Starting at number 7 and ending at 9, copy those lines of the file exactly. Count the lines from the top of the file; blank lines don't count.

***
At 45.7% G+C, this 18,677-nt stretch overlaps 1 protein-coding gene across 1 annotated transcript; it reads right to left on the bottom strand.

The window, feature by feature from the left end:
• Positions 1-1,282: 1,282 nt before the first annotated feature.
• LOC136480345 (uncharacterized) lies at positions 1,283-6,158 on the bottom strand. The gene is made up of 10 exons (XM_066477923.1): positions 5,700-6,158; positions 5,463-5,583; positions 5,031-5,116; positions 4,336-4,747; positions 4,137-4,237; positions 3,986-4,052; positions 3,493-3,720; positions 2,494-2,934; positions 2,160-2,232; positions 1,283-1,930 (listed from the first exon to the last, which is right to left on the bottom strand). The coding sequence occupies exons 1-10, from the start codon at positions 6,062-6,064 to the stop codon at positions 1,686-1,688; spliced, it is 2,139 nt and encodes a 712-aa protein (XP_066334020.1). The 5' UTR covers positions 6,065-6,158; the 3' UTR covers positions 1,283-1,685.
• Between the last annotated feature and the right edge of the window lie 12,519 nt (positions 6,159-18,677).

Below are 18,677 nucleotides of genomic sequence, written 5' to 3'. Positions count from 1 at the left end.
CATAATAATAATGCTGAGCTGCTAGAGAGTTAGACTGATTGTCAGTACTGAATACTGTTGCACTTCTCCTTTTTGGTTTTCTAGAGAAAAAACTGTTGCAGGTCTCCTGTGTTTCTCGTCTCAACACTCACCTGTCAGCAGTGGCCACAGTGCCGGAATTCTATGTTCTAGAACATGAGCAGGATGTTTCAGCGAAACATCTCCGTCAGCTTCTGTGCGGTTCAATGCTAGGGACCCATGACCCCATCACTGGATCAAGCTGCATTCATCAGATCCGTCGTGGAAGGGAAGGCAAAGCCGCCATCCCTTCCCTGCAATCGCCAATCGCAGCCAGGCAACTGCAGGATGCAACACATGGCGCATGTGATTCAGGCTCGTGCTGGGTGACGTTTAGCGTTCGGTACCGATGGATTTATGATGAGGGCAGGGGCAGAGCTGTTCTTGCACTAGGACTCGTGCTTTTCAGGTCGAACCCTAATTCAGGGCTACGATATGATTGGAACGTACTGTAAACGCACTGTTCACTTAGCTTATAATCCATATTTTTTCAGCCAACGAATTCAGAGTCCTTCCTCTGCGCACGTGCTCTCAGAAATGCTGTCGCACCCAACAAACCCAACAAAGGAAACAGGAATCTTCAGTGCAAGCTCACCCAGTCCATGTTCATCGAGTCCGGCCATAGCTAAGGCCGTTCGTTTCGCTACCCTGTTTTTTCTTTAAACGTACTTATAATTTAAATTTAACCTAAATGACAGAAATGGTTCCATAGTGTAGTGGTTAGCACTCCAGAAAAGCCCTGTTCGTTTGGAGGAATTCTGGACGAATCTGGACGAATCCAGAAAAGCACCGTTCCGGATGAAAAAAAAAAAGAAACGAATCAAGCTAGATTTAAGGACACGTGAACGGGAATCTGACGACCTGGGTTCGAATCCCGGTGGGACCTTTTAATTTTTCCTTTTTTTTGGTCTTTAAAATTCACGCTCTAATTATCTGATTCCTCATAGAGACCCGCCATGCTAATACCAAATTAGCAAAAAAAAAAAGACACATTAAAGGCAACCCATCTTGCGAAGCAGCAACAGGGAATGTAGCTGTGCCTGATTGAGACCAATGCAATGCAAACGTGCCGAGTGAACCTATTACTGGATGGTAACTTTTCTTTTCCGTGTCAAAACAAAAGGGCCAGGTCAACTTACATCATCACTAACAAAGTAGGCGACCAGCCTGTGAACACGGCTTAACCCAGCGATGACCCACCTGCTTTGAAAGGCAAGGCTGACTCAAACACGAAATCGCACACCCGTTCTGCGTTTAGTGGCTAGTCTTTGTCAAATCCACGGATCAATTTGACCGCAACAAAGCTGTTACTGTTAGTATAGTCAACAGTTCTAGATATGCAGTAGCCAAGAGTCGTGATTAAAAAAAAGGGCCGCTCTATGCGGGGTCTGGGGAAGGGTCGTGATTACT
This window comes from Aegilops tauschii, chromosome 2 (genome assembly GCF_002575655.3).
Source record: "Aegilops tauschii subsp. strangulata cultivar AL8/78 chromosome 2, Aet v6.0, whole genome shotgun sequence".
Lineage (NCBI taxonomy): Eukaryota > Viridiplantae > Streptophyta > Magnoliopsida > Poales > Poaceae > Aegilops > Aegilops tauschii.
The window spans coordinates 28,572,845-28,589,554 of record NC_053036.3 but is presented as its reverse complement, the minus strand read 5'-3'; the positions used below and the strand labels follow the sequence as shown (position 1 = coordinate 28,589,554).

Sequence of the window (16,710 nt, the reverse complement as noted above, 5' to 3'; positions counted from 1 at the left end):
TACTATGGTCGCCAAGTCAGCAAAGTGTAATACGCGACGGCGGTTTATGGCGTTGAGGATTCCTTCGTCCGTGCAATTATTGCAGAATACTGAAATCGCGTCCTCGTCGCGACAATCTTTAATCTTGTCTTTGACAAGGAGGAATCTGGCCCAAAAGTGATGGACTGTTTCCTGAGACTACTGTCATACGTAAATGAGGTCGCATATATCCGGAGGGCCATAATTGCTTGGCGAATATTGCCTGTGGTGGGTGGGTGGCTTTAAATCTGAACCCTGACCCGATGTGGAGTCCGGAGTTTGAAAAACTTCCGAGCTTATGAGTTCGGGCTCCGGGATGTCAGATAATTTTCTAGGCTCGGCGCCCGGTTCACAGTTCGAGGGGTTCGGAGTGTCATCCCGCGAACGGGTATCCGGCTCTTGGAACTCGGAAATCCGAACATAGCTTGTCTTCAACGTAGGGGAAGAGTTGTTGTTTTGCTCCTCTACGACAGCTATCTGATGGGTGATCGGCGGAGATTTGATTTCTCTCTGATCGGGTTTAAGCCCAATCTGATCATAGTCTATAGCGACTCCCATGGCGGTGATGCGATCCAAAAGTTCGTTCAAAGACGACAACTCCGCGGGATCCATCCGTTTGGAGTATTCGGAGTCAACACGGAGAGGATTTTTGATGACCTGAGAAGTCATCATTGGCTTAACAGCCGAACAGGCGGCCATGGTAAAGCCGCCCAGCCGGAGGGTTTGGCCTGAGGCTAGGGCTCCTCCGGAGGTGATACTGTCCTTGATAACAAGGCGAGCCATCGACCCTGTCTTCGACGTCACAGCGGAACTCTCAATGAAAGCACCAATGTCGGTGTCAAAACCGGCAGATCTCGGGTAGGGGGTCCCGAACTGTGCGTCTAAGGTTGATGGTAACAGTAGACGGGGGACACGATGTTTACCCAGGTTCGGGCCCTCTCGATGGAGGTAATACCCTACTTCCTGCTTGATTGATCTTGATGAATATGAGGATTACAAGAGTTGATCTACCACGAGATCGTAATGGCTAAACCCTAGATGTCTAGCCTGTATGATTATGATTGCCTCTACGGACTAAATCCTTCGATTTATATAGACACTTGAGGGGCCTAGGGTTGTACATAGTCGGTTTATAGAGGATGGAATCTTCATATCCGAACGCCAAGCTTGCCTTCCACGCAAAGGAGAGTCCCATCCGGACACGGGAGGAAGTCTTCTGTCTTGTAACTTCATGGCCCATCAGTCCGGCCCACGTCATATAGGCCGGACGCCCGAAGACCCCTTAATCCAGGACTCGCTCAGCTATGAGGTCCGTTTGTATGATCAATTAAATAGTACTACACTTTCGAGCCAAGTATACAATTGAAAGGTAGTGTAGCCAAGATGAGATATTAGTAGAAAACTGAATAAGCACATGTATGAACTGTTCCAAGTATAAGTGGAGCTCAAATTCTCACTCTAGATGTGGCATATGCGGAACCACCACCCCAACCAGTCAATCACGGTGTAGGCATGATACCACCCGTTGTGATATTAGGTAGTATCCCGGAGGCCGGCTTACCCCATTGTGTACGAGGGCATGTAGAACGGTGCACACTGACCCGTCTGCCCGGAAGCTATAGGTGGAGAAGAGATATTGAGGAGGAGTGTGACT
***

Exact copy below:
CATAATAATAATGCTGAGCTGCTAGAGAGTTAGACTGATTGTCAGTACTGAATACTGTTGCACTTCTCCTTTTTGGTTTTCTAGAGAAAAAACTGTTGCAGGTCTCCTGTGTTTCTCGTCTCAACACTCACCTGTCAGCAGTGGCCACAGTGCCGGAATTCTATGTTCTAGAACATGAGCAGGATGTTTCAGCGAAACATCTCCGTCAGCTTCTGTGCGGTTCAATGCTAGGGACCCATGACCCCATCACTGGATCAAGCTGCATTCATCAGATCCGTCGTGGAAGGGAAGGCAAAGCCGCCATCCCTTCCCTGCAATCGCCAATCGCAGCCAGGCAACTGCAGGATGCAACACATGGCGCATGTGATTCAGGCTCGTGCTGGGTGACGTTTAGCGTTCGGTACCGATGGATTTATGATGAGGGCAGGGGCAGAGCTGTTCTTGCACTAGGACTCGTGCTTTTCAGGTCGAACCCTAATTCAGGGCTACGATATGATTGGAACGTACTGTAAACGCACTGTTCACTTAGCTTATAATCCATATTTTTTCAGCCAACGAATTCAGAGTCCTTCCTCTGCGCACGTGCTCTCAGAAATGCTGTCGCACCCAACAAACCCAACAAAGGAAACAGGAATCTTCAGTGCAAGCTCACCCAGTCCATGTTCATCGAGTCCGGCCATAGCTAAGGCCGTTCGTTTCGCTACCCTGTTTTTTCTTTAAACGTACTTATAATTTAAATTTAACCTAAATGACAGAAATGGTTCCATAGTGTAGTGGTTAGCACTCCAGAAAAGCCCTGTTCGTTTGGAGGAATTCTGGACGAATCTGGACGAATCCAGAAAAGCACCGTTCCGGATGAAAAAAAAAAAGAAACGAATCAAGCTAGATTTAAGGACACGTGAACGGGAATCTGACGACCTGGGTTCGAATCCCGGTGGGACCTTTTAATTTTTCCTTTTTTTTGGTCTTTAAAATTCACGCTCTAATTATCTGATTCCTCATAGAGACCCGCCATGCTAATACCAAATTAGCAAAAAAAAAAAGACACATTAAAGGCAACCCATCTTGCGAAGCAGCAACAGGGAATGTAGCTGTGCCTGATTGAGACCAATGCAATGCAAACGTGCCGAGTGAACCTATTACTGGATGGTAACTTTTCTTTTCCGTGTCAAAACAAAAGGGCCAGGTCAACTTACATCATCACTAACAAAGTAGGCGACCAGCCTGTGAACACGGCTTAACCCAGCGATGACCCACCTGCTTTGAAAGGCAAGGCTGACTCAAACACGAAATCGCACACCCGTTCTGCGTTTAGTGGCTAGTCTTTGTCAAATCCACGGATCAATTTGACCGCAACAAAGCTGTTACTGTTAGTATAGTCAACAGTTCTAGATATGCAGTAGCCAAGAGTCGTGATTAAAAAAAAGGGCCGCTCTATGCGGGGTCTGGGGAAGGGTCGTGATTACT
This window comes from Aegilops tauschii, chromosome 2 (genome assembly GCF_002575655.3).
Source record: "Aegilops tauschii subsp. strangulata cultivar AL8/78 chromosome 2, Aet v6.0, whole genome shotgun sequence".